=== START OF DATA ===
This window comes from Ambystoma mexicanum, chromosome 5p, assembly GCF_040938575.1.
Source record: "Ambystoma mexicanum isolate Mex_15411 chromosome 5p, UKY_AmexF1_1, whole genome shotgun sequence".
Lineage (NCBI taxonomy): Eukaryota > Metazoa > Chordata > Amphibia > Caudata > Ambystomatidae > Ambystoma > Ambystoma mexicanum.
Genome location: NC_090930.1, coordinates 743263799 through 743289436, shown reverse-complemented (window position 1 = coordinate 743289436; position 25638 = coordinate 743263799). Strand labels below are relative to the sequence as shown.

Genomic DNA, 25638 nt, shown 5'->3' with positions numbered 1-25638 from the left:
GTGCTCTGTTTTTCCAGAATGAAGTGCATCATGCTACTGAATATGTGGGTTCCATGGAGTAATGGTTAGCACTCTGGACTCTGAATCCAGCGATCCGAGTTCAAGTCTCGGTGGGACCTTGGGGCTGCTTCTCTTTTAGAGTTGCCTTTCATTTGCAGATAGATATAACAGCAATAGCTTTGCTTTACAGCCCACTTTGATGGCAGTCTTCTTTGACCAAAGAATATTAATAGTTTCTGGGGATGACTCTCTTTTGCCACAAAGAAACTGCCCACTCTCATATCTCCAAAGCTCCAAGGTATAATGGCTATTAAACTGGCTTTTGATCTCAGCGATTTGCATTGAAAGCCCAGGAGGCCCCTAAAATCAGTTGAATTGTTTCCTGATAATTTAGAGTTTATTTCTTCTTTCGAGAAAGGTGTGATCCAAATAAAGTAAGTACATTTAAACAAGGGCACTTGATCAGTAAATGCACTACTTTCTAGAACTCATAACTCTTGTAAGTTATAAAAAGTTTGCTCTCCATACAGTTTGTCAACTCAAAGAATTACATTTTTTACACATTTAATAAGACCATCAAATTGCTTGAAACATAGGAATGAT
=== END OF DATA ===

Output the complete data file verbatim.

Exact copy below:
This window comes from Ambystoma mexicanum, chromosome 5p, assembly GCF_040938575.1.
Source record: "Ambystoma mexicanum isolate Mex_15411 chromosome 5p, UKY_AmexF1_1, whole genome shotgun sequence".
Lineage (NCBI taxonomy): Eukaryota > Metazoa > Chordata > Amphibia > Caudata > Ambystomatidae > Ambystoma > Ambystoma mexicanum.
Genome location: NC_090930.1, coordinates 743263799 through 743289436, shown reverse-complemented (window position 1 = coordinate 743289436; position 25638 = coordinate 743263799). Strand labels below are relative to the sequence as shown.

Genomic DNA, 25638 nt, shown 5'->3' with positions numbered 1-25638 from the left:
GTGCTCTGTTTTTCCAGAATGAAGTGCATCATGCTACTGAATATGTGGGTTCCATGGAGTAATGGTTAGCACTCTGGACTCTGAATCCAGCGATCCGAGTTCAAGTCTCGGTGGGACCTTGGGGCTGCTTCTCTTTTAGAGTTGCCTTTCATTTGCAGATAGATATAACAGCAATAGCTTTGCTTTACAGCCCACTTTGATGGCAGTCTTCTTTGACCAAAGAATATTAATAGTTTCTGGGGATGACTCTCTTTTGCCACAAAGAAACTGCCCACTCTCATATCTCCAAAGCTCCAAGGTATAATGGCTATTAAACTGGCTTTTGATCTCAGCGATTTGCATTGAAAGCCCAGGAGGCCCCTAAAATCAGTTGAATTGTTTCCTGATAATTTAGAGTTTATTTCTTCTTTCGAGAAAGGTGTGATCCAAATAAAGTAAGTACATTTAAACAAGGGCACTTGATCAGTAAATGCACTACTTTCTAGAACTCATAACTCTTGTAAGTTATAAAAAGTTTGCTCTCCATACAGTTTGTCAACTCAAAGAATTACATTTTTTACACATTTAATAAGACCATCAAATTGCTTGAAACATAGGAATGAT